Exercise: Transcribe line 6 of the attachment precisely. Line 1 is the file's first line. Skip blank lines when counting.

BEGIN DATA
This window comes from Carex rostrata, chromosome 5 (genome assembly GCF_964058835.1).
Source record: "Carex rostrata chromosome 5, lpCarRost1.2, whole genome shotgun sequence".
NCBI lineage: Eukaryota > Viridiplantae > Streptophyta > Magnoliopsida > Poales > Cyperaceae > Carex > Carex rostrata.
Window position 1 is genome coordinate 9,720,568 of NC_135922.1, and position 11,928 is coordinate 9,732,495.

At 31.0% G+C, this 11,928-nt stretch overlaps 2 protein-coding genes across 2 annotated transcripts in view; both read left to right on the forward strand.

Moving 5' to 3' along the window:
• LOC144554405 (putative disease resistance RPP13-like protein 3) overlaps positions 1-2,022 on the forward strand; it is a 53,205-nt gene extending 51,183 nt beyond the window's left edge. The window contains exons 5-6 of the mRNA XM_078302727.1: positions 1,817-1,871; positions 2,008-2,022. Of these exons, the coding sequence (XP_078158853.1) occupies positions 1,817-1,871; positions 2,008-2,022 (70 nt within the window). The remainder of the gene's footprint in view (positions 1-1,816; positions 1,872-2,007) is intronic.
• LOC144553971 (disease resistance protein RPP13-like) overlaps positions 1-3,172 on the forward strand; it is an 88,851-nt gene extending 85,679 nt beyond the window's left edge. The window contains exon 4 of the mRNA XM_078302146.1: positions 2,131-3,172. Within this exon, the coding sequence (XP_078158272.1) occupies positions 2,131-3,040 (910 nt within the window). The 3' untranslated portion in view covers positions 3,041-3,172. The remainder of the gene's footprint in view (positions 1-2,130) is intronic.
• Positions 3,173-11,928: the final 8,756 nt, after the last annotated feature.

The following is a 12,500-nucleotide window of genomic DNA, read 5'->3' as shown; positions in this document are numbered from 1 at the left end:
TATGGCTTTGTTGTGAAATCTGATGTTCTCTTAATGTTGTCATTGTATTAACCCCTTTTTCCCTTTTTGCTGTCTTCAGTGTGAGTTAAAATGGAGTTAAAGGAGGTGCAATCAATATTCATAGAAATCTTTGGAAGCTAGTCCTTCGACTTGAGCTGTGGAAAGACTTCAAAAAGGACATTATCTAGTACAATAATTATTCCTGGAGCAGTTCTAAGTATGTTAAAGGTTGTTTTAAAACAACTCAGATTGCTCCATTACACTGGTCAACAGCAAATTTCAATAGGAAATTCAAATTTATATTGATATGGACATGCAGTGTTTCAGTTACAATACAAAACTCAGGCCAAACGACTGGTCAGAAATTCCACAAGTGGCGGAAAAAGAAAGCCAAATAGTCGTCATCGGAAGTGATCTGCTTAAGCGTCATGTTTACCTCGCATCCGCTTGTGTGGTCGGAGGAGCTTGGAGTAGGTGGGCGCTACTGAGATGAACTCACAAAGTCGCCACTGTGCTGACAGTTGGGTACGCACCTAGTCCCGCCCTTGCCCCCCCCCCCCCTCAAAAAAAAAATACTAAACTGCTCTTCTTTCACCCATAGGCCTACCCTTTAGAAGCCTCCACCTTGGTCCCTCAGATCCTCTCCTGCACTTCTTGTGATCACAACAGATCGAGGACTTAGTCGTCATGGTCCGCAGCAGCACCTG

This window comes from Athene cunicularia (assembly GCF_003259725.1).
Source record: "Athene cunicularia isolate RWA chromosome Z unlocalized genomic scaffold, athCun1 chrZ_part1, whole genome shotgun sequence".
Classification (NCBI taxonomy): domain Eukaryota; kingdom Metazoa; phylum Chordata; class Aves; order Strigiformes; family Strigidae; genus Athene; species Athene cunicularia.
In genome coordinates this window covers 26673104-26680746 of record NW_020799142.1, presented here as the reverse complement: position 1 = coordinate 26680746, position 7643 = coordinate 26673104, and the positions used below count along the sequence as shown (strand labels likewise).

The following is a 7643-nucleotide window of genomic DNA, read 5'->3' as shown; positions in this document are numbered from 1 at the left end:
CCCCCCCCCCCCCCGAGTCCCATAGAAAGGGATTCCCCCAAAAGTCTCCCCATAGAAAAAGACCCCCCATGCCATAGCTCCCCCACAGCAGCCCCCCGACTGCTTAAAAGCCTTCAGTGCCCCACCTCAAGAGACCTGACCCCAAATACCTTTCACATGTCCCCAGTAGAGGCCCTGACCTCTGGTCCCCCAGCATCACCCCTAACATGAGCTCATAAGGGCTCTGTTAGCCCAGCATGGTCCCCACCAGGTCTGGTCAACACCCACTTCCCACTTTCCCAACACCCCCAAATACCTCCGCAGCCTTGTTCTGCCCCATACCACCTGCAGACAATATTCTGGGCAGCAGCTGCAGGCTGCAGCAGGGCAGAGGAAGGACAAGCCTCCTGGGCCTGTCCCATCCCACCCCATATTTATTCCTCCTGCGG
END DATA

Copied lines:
Moving 5' to 3' along the window: